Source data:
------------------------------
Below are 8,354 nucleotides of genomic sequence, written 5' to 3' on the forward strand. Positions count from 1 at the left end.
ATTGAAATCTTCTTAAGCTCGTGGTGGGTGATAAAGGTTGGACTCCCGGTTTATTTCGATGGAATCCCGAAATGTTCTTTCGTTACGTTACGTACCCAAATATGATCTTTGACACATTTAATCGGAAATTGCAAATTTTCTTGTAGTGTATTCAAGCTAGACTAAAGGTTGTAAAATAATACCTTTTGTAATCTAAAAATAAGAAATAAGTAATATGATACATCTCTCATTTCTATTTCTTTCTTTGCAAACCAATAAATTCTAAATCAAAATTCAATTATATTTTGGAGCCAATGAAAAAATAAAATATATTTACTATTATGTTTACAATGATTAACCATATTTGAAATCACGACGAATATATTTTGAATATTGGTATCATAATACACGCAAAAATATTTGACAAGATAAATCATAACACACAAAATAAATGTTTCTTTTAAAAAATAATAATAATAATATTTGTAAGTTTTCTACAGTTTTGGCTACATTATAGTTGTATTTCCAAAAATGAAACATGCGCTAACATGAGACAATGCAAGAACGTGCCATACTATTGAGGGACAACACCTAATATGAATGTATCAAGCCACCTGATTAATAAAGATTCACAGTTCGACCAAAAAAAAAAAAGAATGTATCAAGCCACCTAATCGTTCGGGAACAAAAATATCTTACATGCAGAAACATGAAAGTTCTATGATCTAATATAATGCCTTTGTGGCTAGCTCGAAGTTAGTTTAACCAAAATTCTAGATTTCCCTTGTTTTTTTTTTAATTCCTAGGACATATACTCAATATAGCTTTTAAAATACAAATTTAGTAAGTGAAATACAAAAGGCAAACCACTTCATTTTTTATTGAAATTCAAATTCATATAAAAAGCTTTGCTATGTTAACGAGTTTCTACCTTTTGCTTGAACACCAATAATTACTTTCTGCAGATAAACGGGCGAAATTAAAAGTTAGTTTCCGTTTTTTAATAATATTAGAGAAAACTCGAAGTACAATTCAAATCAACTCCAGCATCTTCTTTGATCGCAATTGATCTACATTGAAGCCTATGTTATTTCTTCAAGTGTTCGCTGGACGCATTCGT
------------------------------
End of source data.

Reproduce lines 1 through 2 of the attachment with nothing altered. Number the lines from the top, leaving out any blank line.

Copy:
Below are 8,354 nucleotides of genomic sequence, written 5' to 3' on the forward strand. Positions count from 1 at the left end.
ATTGAAATCTTCTTAAGCTCGTGGTGGGTGATAAAGGTTGGACTCCCGGTTTATTTCGATGGAATCCCGAAATGTTCTTTCGTTACGTTACGTACCCAAATATGATCTTTGACACATTTAATCGGAAATTGCAAATTTTCTTGTAGTGTATTCAAGCTAGACTAAAGGTTGTAAAATAATACCTTTTGTAATCTAAAAATAAGAAATAAGTAATATGATACATCTCTCATTTCTATTTCTTTCTTTGCAAACCAATAAATTCTAAATCAAAATTCAATTATATTTTGGAGCCAATGAAAAAATAAAATATATTTACTATTATGTTTACAATGATTAACCATATTTGAAATCACGACGAATATATTTTGAATATTGGTATCATAATACACGCAAAAATATTTGACAAGATAAATCATAACACACAAAATAAATGTTTCTTTTAAAAAATAATAATAATAATATTTGTAAGTTTTCTACAGTTTTGGCTACATTATAGTTGTATTTCCAAAAATGAAACATGCGCTAACATGAGACAATGCAAGAACGTGCCATACTATTGAGGGACAACACCTAATATGAATGTATCAAGCCACCTGATTAATAAAGATTCACAGTTCGACCAAAAAAAAAAAAGAATGTATCAAGCCACCTAATCGTTCGGGAACAAAAATATCTTACATGCAGAAACATGAAAGTTCTATGATCTAATATAATGCCTTTGTGGCTAGCTCGAAGTTAGTTTAACCAAAATTCTAGATTTCCCTTGTTTTTTTTTTAATTCCTAGGACATATACTCAATATAGCTTTTAAAATACAAATTTAGTAAGTGAAATACAAAAGGCAAACCACTTCATTTTTTATTGAAATTCAAATTCATATAAAAAGCTTTGCTATGTTAACGAGTTTCTACCTTTTGCTTGAACACCAATAATTACTTTCTGCAGATAAACGGGCGAAATTAAAAGTTAGTTTCCGTTTTTTAATAATATTAGAGAAAACTCGAAGTACAATTCAAATCAACTCCAGCATCTTCTTTGATCGCAATTGATCTACATTGAAGCCTATGTTATTTCTTCAAGTGTTCGCTGGACGCATTCGT